Feb. 27, 10:30 p.m. episode (Live+7 rating): 12.6 million viewers
March 6, 10:30 p.m. episode (Live+7 rating): 12.4 million viewers
Feb. 27, 10 p.m. episode (Live+7 rating): 12.2 million viewers
March 13, 10:30 p.m. episode (Live+7 rating): 11.9 million viewers
March 6, 10 p.m. episode (Live+7 rating): 11.5 million viewers
March 13, 10 p.m. episode (Live+7 rating): 11.4 million viewers
March 27, 10 p.m. episode (Live+Same Day rating): 8.5 million viewers
March 20, 10:30 p.m. episode (Live+Same Day rating): 7.8 million viewers
March 20, 10 p.m. episode (Live+Same Day rating): 7.7 million viewers
March 27, 10:30 p.m. episode (Live+Same Day rating): 5.3 million viewers
9. 4) Vikings, History
This show is History’s first scripted series — as distinct from The Bible, a miniseries — and it’s been airing behind and benefiting from the Biblical behemoth. It’s done well, but it would regularly lose about half of that audience — which still made it a big show. But now that The Bible has concluded, let’s see what happens. The most recent two episodes, even with The Bible as a lead-in, didn’t get over our 5-million-viewer cutoff since the Live+Same Day ratings haven’t yet been calculated.
March 3 episode (Live+7 rating): 7.9 million viewers
March 17 episode (Live+7 rating): 6.2 million viewers
March 10 episode (Live+7 rating): 6 million viewers
11. 5) Pawn Stars, History
Again with the History channel. This show doesn’t get the publicity of Duck Dynasty, but it has been secretly gargantuan for six seasons. There would be more episodes on this list, but the finale was March 11 (it too airs two half-hour episodes back-to-back).
Feb. 25, 10:30 p.m. episode (Live+7 rating): 6.5 million viewers
March 11, 10:30 p.m. episode (Live+7 rating): 6.4 million viewers
Feb. 25, 10 p.m. episode (Live+7 rating): 6.2 million viewers
March 11, 10 p.m. episode (Live+7 rating): 6.1 million viewers
March 4, 10:30 p.m. episode (Live+7 rating): 6 million viewers
March 4, 10 p.m. episode (Live+7 rating): 5.8 million viewers
13. 6) WWE Monday Night Raw, USA Network
There was a time when USA scripted originals — and some prime-time reruns of House, NCIS, and Law & Order: SVU — would have been all over this list. But USA is in a slight fallow period at the moment, even though it is still usually in or near first place in prime time. In other words, USA doesn’t have any new breakout hits right now, like a Burn Notice of yesteryear, or a Monk, which started the entire scripted cable explosion. But USA is consistent and strong in almost every time period, so it’s still doing well. This is all to say that WWE Monday Night Raw, with its guaranteed audience for three hours from 8 to 11 p.m., is USA’s biggest ratings-getter right now. Surely the goal of the executives at the channel is to make that not the case, but for now, it’s fine: Raw is on 52 weeks a year, after all. (Each hour is broken up separately by Nielsen. Sorry.)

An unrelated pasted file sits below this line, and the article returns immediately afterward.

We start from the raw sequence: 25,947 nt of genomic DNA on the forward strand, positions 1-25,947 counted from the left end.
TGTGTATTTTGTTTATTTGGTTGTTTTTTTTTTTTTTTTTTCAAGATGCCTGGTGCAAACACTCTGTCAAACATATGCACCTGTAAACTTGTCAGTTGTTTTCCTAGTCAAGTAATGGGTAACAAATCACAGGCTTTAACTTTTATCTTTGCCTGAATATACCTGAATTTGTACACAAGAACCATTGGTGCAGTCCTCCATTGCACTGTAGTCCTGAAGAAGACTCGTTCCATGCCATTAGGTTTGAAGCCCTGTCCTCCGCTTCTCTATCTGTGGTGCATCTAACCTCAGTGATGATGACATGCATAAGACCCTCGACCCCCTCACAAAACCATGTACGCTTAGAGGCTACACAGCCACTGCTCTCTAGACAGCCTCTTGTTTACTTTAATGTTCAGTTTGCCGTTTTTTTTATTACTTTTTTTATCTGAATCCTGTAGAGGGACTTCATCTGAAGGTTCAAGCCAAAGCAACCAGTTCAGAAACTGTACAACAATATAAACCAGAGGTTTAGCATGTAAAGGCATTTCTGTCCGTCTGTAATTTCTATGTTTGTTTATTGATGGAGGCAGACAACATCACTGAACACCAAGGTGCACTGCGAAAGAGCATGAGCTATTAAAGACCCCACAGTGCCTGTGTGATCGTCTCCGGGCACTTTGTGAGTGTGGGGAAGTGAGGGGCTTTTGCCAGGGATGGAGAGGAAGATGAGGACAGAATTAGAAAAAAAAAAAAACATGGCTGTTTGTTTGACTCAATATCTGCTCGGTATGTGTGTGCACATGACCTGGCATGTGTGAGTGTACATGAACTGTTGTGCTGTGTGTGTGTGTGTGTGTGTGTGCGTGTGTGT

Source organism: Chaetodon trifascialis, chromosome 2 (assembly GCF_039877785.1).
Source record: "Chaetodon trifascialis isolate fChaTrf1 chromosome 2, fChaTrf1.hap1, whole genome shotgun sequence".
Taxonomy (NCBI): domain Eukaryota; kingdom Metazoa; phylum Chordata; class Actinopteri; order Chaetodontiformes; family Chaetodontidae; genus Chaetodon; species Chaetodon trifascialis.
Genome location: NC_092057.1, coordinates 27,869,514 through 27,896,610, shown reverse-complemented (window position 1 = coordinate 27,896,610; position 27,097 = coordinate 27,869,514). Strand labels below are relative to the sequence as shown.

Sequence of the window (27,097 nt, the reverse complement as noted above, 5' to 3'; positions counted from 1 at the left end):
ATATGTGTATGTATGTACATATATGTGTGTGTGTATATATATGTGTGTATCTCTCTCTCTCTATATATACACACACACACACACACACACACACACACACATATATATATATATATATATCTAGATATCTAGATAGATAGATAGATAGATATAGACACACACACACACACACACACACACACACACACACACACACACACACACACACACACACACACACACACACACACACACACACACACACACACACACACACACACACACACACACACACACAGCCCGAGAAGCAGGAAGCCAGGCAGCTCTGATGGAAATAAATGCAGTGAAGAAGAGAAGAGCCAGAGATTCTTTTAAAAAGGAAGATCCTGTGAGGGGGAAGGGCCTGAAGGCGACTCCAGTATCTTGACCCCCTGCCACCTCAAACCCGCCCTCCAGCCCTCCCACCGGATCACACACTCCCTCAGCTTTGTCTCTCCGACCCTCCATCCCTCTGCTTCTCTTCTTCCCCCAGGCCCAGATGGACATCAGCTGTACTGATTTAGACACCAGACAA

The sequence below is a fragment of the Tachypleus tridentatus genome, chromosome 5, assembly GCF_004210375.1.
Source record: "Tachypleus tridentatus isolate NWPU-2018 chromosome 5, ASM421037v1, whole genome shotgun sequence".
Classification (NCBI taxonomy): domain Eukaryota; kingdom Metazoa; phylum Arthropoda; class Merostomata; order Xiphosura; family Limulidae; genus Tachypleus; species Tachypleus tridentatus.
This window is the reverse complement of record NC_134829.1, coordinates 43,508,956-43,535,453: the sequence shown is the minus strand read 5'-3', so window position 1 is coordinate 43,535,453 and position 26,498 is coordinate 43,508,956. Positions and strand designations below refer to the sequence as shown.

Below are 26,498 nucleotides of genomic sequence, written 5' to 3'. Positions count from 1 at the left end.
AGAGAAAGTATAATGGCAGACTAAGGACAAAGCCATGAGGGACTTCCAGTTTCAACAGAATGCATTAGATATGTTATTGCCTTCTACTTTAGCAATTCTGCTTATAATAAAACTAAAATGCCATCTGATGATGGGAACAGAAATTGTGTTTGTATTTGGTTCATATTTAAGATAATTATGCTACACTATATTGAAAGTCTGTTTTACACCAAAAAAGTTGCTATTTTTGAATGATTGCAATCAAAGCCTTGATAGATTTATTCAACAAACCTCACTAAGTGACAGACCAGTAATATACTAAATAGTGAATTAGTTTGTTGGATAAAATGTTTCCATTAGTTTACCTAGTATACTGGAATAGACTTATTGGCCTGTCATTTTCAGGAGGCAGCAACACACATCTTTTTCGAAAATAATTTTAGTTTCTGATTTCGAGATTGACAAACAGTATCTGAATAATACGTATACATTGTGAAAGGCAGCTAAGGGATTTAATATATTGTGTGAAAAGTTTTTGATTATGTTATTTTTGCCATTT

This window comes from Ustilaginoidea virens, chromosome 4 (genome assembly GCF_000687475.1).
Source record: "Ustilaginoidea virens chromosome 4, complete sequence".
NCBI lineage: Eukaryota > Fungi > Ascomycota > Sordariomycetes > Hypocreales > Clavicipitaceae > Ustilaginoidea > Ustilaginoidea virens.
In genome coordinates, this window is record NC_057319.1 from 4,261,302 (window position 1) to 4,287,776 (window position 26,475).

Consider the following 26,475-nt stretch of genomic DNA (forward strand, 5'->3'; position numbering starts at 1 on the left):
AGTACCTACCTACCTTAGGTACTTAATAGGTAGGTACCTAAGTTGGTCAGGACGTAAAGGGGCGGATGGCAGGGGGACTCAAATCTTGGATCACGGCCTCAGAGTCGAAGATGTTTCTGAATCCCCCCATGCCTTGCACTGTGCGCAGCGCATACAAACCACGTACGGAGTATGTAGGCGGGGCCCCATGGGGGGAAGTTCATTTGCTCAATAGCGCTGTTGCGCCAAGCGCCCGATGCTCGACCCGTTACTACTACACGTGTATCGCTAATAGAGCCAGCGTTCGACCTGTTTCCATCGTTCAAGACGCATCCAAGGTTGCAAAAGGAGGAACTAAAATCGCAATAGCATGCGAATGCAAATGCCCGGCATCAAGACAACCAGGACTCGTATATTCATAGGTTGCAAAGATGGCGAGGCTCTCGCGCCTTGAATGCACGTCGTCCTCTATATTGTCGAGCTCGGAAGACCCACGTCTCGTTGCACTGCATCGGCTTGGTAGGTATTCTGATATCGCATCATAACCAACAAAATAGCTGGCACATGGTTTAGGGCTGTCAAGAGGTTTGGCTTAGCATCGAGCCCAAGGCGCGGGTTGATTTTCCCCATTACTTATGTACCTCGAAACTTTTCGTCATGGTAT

March 4, 9 p.m. episode (Live+7 rating): 5.8 million viewers
March 4, 10 p.m. episode (Live+7 rating): 5.4 million viewers
March 4, 8 p.m. episode (Live+7 rating): 5.4 million viewers
Feb. 25, 8 p.m. episode (Live+7 rating): 5.4 million viewers
March 11, 8 p.m. episode (Live+7 rating): 5.4 million viewers
March 11, 9 p.m. episode (Live+7 rating): 5.3 million viewers
Feb. 25, 9 p.m. episode (Live+7 rating): 5.2 million viewers
Feb. 25, 10 p.m. episode (Live+7 rating): 5.2 million viewers
March 11, 10 p.m. episode (Live+7 rating): 5.1 million viewers
15. 7) Swamp People, History
I watch a lot of television. A lot of television. But if one of the Swamp People jumped out at me, I am positive I would not recognize him and would simply be scared instead of feeling the thrill of a star sighting. Who knew with this one. Seriously.
March 7 episode (Live+7 rating): 5.4 million viewers
Feb. 28 episode (Live+7 rating): 5.3 million viewers
March 14 episode (Live+7 rating): 5 million viewers
17. 8) American Pickers, History
History. Again. I’m just going to admit here that I always thought this show was about farmers. It sounded bucolic to me. But no, it is about treasure hunting of the Dumpster-diving kind. As punishment for my ignorance, I resolve to watch American Pickers and will probably start liking it and having to watch it regularly.
Feb. 25 episode (Live+7 rating): 5.4 million viewers
March 4 episode (Live+7 rating): 5.2 million viewers
March 11 episode (Live+7 rating): 5.2 million viewers
19. 9) Talking Dead, AMC
Because of The Walking Dead’s popularity and the enormous amount of PR and goodwill Mad Men and Breaking Bad bring in, AMC seems more successful than it actually is. Other than some excellent scripted programming, the channel doesn’t have much else going on during the rest of its hours of existence. It has movies, but not like FX and TNT do. And they’ve been branching out into reality programming, but so far, nothing’s hit. In other words, it’s brilliant that AMC has a live talk show about The Walking Dead that airs right after each episode ends. Milk that thing for all it’s worth. Not every episode of Talking Dead hits over 5 million, as you see, but so what? It’s a live show discussing a TV show, and I’m guessing it costs $1.35 to make. A Nobel Prize-winning idea, as far as I’m concerned.
March 31 episode (Live+Same Day rating): 5.2 million viewers
CORRECTION:Talking Dead is an hour-long show, not a half-hour (as it once was). The story has been updated to reflect the correction. (4/4/13)